Snowmobiling Ontario's Farm Country

The OFSC snow tours and trails that interlace rural Southern Ontario are ideal for rides closer to home as well as for sledders from Michigan or New York states looking to explore what their neighbour to the north has to offer.

With over 30,000 kilometres of OFSC snowmobile trails to ride, Ontario offers plenty of variety and choice when it comes to snowmobiling. These options generally fall into three main categories: cottage country, wilderness forests, and farmlands. I’ll highlight each of these in my next couple of posts, starting with this one about farm country snowmobiling. 

Ontario has about 13.3 million acres of farmland. With some exceptions, most of this agriculture is in the southern parts of the province. The two farm areas with the most snowmobile trails are Eastern Ontario and Western Ontario. Together, the regions described below provide over 9,000 kilometres of OFSC trails, almost a third of the provincial trail system. These trails are the closest place to ride if you live in the urban centres along the Highway 401 corridor or are coming to snowmobile in Ontario by way of Michigan or New York

Photo: Martin Lortz

It’s worth noting that most of these snowmobile trails travel across private property. Generous landowners give local clubs permission to operate winter trails on their land for the exclusive use of snowmobiles. So, to maintain access to these trails and keep trail networks on farmland intact, it’s crucial that every rider stay on the marked trails at all times. Wandering off can result in permanent trail closures and broken links in the system.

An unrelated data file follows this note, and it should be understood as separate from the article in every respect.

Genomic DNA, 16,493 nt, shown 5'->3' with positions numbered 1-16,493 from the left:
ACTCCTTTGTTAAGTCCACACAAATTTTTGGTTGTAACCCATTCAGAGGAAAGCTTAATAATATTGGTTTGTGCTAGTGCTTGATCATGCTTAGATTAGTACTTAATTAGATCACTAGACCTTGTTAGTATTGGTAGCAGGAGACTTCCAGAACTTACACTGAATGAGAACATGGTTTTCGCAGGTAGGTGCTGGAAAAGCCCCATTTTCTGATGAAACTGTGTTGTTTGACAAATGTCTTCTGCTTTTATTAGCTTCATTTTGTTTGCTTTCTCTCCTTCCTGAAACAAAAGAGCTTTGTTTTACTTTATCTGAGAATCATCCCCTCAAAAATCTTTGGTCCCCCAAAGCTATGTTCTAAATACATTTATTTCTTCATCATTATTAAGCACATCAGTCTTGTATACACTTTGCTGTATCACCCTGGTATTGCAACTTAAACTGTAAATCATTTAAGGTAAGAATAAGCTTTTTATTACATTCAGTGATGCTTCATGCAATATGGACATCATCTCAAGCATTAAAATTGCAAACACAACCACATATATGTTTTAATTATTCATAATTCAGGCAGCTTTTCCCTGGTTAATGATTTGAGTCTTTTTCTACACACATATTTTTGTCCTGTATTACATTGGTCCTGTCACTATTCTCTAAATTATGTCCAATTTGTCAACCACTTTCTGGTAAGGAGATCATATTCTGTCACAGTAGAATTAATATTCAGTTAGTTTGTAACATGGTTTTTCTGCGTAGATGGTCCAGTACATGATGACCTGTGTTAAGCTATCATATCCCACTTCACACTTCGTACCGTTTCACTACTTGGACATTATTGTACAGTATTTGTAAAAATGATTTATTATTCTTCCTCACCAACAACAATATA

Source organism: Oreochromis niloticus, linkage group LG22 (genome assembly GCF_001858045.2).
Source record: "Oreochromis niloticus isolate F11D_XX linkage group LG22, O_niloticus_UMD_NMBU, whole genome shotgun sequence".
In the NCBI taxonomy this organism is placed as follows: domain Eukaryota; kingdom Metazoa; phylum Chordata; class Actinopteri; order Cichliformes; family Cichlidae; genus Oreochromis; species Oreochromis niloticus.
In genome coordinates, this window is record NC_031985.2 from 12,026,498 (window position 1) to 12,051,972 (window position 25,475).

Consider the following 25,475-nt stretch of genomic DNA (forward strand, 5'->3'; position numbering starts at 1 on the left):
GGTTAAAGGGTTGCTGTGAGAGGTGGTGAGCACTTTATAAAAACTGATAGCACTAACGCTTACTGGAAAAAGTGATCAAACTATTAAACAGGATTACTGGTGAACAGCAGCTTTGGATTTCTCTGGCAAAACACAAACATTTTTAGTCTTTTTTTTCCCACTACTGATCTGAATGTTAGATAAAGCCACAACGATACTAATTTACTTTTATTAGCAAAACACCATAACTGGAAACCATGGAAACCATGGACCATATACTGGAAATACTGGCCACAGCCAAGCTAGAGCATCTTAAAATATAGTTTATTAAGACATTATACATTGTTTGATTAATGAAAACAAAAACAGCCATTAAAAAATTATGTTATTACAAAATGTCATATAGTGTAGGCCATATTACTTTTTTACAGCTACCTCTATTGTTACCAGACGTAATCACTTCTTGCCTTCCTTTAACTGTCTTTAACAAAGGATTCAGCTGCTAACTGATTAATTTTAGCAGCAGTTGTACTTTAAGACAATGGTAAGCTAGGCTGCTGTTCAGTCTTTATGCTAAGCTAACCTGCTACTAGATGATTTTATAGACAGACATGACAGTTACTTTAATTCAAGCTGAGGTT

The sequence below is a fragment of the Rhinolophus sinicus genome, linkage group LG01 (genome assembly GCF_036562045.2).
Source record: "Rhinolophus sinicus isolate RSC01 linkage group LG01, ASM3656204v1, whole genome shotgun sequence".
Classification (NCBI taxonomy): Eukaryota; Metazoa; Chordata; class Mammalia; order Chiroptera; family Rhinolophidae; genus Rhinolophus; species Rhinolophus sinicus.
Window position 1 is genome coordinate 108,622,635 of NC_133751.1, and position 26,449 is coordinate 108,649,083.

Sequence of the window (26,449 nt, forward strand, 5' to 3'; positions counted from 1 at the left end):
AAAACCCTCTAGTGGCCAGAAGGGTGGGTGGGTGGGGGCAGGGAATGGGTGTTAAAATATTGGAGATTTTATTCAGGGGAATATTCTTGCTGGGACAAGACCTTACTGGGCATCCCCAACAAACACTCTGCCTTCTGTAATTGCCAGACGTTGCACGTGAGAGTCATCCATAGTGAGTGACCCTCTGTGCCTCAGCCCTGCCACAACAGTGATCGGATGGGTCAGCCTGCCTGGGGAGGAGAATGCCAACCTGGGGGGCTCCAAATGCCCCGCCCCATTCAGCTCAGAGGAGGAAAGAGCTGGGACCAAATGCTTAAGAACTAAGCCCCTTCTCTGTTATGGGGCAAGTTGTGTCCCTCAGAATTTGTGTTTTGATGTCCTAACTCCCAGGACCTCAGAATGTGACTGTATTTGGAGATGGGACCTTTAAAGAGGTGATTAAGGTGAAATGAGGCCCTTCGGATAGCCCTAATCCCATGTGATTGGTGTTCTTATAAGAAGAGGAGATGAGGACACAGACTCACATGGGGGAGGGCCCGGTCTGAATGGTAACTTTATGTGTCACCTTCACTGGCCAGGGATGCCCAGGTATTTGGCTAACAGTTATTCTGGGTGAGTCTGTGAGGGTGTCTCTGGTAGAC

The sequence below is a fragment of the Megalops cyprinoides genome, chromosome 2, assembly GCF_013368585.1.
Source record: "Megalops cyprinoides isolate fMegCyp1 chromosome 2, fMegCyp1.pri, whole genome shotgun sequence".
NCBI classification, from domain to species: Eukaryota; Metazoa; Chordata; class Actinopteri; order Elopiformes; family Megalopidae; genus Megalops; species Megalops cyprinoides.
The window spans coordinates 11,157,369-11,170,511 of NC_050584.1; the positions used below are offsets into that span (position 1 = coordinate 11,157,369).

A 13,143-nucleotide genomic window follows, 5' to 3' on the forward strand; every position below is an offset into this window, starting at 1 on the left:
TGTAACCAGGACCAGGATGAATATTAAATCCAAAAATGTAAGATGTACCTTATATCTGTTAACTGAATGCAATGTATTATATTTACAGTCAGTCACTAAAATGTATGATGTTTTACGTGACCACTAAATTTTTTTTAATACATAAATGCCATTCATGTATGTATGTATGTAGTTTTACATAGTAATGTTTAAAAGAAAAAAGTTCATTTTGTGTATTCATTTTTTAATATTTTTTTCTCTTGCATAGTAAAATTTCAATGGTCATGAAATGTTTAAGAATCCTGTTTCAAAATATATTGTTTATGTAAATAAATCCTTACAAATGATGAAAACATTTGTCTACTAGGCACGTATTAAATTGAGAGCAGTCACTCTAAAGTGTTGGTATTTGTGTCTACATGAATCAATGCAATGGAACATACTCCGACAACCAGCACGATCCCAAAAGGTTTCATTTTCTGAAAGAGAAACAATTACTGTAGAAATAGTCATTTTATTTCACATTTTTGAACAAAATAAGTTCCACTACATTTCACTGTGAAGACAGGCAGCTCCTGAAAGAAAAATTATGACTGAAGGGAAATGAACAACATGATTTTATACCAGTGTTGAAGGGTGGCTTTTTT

Photo: Martin Lortz

Are You Ready for the Country?

Why should you go snowmobiling in these specific areas of rural Ontario? With so many of us living in urban areas, discovering farm country is a really neat experience. It’s quite different from other Ontario riding choices. For starters, farm country is dotted with numerous rural villages connected by backcountry roads and snowmobile trails. These centres serve as local hubs for area farmers and welcoming stops for visiting snowmobilers. These villages are why there’s a higher density of club trails in these agricultural areas. And that means more trails to explore off the beaten path. It also means help is always nearby if needed. And that there’s always a road not far away to transport a sled away for emergency repair.